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Strong numbers for the Nordic labour market

| Text: Björn Lindahl

The Nordic labour markets remain strong and unemployment is at its lowest level for the past three years in all of the Nordic countries. The numbers vary from 2.9 to 8.6 percent, but four of the five countries expect unemployment to fall further, according to the Nordic Economic Outlook 2017.

The Nordic countries are in different phases of the economic cycle, but common for all of them is that things are looking fairly, or very, bright. Danish unemployment figures are among the lowest for 40 years – they were lower only in 2007 and 2008, the Nordic Labour Ministers’ meeting in Oslo stated.

Employment 2017

Source: Eurostat

Several of the Nordics have bounced back from the severe fall in employment figures in the wake of the 2008 economic crisis. There is a wide range – Finland’s employment rate for 2016 was 69.1 percent, compared to Iceland’s 86.6 percent. Finnish employment levels are also expected to pass 70 percent next year, before reaching 70.5 percent in 2019, according to the Nordic Economic Outlook.

Iceland has experienced the strongest growth, but has also reached the peak of its economic upturn. In 2016 growth stood at a full seven percent, while this year it is expected to be five to six percent. The tourism industry has been very strong, but there are signs that growth is slowing down there too. The labour market is under pressure and the need for labour is met with an increasing number of foreign staff. Despite the pressured economy, inflation has remained low.

Sweden has the second largest growth figures out of the Nordic countries. The country reached its peak as early as in 2015, with 4.5 percent growth. In 2016 it had dropped to 3.3 percent, while this year it is expected to end on 3.1 percent. GDP has increased by more than three percent three years in a row. That has not happened since 1998.

One of the reasons behind the strong figures is high investment levels. Not since the 1970s has more housing been built, when one million homes were constructed over a ten year period.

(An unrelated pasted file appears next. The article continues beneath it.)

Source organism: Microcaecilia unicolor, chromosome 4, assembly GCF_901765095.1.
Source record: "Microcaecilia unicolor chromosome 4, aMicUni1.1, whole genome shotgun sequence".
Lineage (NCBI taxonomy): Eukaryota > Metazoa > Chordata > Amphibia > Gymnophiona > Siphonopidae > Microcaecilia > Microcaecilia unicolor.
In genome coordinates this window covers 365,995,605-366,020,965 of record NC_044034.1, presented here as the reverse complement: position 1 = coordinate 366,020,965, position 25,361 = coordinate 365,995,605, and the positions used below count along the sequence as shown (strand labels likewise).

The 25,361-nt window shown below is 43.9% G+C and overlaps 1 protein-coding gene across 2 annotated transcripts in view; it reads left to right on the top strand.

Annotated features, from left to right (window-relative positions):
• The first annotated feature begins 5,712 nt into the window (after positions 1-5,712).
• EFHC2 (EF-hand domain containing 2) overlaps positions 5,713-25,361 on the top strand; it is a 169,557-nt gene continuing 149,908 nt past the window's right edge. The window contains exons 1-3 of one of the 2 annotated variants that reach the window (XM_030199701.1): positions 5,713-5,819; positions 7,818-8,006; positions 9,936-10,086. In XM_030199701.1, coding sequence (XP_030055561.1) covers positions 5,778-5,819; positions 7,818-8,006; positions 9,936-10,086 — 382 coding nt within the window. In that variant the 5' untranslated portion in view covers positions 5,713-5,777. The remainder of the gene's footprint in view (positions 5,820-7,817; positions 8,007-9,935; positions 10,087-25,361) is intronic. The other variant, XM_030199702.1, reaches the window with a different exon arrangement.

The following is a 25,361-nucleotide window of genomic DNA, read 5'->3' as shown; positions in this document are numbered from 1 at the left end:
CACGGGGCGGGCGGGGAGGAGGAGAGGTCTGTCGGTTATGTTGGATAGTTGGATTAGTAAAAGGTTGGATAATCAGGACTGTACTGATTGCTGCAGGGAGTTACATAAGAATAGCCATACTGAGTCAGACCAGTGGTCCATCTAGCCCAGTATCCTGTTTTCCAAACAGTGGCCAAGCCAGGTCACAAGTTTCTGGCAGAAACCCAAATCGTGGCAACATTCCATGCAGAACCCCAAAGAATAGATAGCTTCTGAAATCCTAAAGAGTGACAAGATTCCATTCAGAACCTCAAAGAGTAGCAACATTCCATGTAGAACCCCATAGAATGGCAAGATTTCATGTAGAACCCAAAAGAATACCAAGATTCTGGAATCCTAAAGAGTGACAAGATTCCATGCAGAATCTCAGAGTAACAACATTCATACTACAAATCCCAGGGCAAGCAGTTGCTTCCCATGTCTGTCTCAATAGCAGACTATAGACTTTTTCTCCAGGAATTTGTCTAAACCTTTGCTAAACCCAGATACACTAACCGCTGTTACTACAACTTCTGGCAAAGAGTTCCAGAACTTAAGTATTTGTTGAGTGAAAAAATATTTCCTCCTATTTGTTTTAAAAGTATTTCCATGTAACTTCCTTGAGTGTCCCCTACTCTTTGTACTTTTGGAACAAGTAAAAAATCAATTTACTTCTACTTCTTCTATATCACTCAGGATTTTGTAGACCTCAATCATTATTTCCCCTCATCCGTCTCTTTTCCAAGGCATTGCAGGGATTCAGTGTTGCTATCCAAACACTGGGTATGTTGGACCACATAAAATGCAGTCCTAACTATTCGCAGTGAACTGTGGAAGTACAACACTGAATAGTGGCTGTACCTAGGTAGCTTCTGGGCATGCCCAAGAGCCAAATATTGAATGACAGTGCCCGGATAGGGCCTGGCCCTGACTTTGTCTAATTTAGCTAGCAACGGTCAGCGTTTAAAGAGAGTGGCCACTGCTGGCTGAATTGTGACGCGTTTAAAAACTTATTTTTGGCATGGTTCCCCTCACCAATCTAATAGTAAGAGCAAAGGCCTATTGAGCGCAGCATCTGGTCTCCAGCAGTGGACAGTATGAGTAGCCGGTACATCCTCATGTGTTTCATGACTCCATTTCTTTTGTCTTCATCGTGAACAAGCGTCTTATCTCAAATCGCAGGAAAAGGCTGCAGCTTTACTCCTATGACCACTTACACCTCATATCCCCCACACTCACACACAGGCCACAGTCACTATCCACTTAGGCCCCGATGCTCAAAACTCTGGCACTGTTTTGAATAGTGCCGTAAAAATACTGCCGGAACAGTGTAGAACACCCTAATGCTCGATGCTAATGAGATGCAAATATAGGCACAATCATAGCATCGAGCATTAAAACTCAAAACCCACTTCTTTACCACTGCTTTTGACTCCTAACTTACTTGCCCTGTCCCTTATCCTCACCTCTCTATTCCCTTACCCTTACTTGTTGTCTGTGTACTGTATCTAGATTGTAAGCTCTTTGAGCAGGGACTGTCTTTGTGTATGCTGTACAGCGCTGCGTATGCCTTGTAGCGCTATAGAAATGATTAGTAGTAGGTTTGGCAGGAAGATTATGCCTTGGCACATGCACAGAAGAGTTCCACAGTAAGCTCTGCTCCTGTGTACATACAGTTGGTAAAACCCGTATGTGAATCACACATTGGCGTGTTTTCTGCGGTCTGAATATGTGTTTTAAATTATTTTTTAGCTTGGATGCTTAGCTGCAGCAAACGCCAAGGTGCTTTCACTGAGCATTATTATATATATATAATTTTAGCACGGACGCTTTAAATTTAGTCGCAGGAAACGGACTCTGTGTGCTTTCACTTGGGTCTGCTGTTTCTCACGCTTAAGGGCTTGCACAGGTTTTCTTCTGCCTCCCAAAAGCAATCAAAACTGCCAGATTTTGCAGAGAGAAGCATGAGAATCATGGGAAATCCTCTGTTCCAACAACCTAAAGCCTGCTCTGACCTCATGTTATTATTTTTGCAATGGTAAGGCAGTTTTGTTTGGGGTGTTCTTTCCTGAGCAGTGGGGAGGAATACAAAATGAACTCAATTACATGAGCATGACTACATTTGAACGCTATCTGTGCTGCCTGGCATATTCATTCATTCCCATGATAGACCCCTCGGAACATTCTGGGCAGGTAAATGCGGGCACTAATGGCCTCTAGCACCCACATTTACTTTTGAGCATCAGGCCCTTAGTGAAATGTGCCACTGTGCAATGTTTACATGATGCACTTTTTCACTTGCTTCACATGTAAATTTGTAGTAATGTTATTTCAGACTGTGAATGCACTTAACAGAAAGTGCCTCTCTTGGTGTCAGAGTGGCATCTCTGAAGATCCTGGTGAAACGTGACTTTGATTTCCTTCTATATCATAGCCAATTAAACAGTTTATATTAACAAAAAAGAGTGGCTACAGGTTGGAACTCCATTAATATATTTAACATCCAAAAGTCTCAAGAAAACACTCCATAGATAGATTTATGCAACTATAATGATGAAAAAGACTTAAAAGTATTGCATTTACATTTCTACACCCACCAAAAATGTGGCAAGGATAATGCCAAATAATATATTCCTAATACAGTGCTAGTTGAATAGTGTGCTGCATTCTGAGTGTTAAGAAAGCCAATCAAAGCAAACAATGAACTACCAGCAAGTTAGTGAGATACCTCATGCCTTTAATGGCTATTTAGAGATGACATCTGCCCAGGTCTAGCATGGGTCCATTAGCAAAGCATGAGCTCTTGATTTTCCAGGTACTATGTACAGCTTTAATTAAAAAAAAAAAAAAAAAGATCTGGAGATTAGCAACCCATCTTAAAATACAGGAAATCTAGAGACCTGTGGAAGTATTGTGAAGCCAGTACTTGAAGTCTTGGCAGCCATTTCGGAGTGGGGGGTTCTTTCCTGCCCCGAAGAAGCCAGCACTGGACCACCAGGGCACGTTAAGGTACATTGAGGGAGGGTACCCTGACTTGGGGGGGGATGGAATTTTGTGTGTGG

Swedish unemployment figures have been falling since 2014, and are at their lowest level since 2008. They have mostly fallen among young people between 14 and 24. Youth unemployment is at its lowest since 2003. In 2018 it is expected to fall to 5.9 percent.

Nordic GDP growth 2017

Source: Nordic Economic Outlook 2017. *The figure for Norway is the mainland economy, excluding the petroleum sector

Denmark’s GDP growth is expected to reach its highest level since 2006, growing 2 percent this year. The main drivers are exports and private consumption.

Finland has the highest unemployment rate, but is has fallen from 9.4 percent in 2015 to 8.6 percent this year, and is expected to fall to 7.8 percent in 2018.

Unemployment 2017

Source: Nordic Economic Outlook 2017 

Finland’s economic upturn is in an earlier stage and is driven by stronger export figures for the country’s traditional products like paper, manufacturing industries and chemical products. Combined with a lot of construction activity and a relatively rapid GDP growth, this will influence employment levels. All in all this will have an impact on nearly 400,000 people.

That is ten times more than in Norway, where unemployment – despite a considerable cut to oil investments – did not grow to more than 4.7 percent in 2015. The oil price has nearly doubled compared to its lowest level in 2016. Unemployment is now falling even in the southern and western parts of Norway, home to most of the petroleum sector.

A weaker krone has led to increased exports of non-petroleum goods. GDP for the mainland economy is expected to grow by two percent this year, which is double the figure for last year.

In Denmark the upturn is broad and GDP is expected to grow faster than it has since 2006. Growth is expected to be two percent, and 1.8 percent next year. According to the Nordic Economic Outlook, 150,000 more people are in work now than in 2013, and last year alone 50,000 people found jobs. This trend is expected to continue, and the total employment level will increase with nearly three million people – close to the highest level ever.

Things have been a bit more mixed for the most vulnerable group – young people who are neither in education nor jobs.

NEET 16-24

Source: Eurostat

If you look at 16 to 24 year-olds, the number has fallen compared to the tops that were reached in 2009, except from in Denmark and Norway, which had the lowest levels in the Nordic region before the economic crisis, but where the number has risen somewhat in recent years.

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